(b) About the Old Testament evidence
Muir’s above-discussed theory and assumptions proceed from his understanding of the information contained in Gen. 21:21. He says: “Hagar, when cast forth by Abraham, dwelt with her son in the wilderness of Paran, to the north of Arabia.”52 The above-mentioned passage of the Genesis simply says that Ismail and his mother “dwelt in the wilderness of Paran”. The clause, “to the north of Arabia”, is Muir’s own statement based understandably on the identification of Paran made by other Christian writers and exegetes of the Bible. Paran is mentioned in connection with other events at three other places in the Old Testament.53 But in none of all these places it is clear what exactly is the locality meant by the name Paran. The answer to the question where, according to Genesis 21:21, Hajar and Isma’il settled thus depends on the correct identification of Paran.
The subject was in fact exhaustively dealt with by Syed Ahmed Khan Bahadur shortly after the appearance of Muir’s work54. As the arguments on either side have not advanced much since that time, it would be worthwhile to recapitulate the main points made by him, adding to them such other facts or points as bear on the subject. He drew attention to the fact that the early Muslim geographers speak of three different places bearing the same name of Paran, namely, first, the wilderness where Makka now stands, together with the mountainous region adjacent to it; secondly, those mountains and a village that are situated in Eastern Egypt or Arabia Petra and; thirdly, a district in Samarkand.55 He further pointed out that the Christian scholars and exegetes advance three different identifications of Paran. One view is that it comprised a vast area extending ‘from the northern boundary of Beer-Sheba as far as Mount Sinai’; the second view is that it was identical with Beersheba, which was also called Kadesh; and the third view is that it was the wilderness lying on the “western slopes of Mount Sinai.56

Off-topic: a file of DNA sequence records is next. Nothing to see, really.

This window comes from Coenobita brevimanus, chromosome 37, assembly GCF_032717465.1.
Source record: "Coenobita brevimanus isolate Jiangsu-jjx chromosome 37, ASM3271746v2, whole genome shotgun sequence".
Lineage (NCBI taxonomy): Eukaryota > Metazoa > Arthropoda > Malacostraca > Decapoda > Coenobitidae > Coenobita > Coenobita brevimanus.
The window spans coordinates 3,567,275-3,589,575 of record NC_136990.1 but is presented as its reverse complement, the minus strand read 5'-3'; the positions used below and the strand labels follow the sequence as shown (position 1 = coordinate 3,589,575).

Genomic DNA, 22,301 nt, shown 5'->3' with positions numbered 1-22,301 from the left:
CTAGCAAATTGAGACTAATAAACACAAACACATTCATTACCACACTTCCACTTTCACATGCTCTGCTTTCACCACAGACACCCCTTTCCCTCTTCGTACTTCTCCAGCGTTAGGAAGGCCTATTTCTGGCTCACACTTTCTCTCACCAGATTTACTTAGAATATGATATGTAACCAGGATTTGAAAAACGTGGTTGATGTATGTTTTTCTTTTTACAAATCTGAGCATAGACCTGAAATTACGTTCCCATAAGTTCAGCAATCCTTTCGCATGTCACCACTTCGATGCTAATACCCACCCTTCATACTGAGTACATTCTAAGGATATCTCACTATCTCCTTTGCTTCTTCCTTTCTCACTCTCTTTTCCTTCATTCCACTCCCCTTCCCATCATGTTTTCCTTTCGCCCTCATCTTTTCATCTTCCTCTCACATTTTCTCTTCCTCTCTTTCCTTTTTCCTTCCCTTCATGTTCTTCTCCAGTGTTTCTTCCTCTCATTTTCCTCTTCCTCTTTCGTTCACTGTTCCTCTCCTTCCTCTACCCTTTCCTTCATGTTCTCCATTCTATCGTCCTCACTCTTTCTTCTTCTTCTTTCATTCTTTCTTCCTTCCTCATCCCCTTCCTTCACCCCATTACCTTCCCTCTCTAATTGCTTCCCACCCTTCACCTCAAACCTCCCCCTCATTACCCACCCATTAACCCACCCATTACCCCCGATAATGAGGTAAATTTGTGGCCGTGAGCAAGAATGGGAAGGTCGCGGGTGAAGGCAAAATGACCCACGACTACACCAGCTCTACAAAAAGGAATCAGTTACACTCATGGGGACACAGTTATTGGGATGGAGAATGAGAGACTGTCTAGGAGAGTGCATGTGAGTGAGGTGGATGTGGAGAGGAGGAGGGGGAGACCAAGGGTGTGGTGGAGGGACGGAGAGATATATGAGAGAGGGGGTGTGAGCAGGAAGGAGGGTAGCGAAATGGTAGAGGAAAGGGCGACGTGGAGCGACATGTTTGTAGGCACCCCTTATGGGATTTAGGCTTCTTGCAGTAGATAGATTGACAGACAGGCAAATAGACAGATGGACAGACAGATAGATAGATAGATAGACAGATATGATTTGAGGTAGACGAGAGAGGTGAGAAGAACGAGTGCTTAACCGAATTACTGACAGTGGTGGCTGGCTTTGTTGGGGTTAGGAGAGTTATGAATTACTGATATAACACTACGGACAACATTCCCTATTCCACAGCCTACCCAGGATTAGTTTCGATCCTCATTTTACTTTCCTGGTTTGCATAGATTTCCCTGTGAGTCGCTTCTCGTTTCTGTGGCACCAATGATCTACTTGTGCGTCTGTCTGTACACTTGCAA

As regards these identifications the first two are obviously wrong, because the descriptions of the Old Testament itself clearly show Paran to be a distinct and different area, not a vast wilderness including many others such as the first identification would suggest, and also different from Beer-Sheba/Kadesh.57 The third identification, that of Paran being a locality on the western slopes of Mount Sinai, tallies with one of the Paran mentioned by the Muslim geographers, but the locality was in all likelihood not known by the name of Paran at that time. For Moses, in the course of his journey with the Israelites from Egypt to Sinai, does not make any mention of Paran although he passed through the same locality and mentioned the places on the way. Most probably the place came to be known as Paran at a period subsequent to that of Moses on account of the settlement there of a branch of Banu Pharan, a Qahtanite tribe.58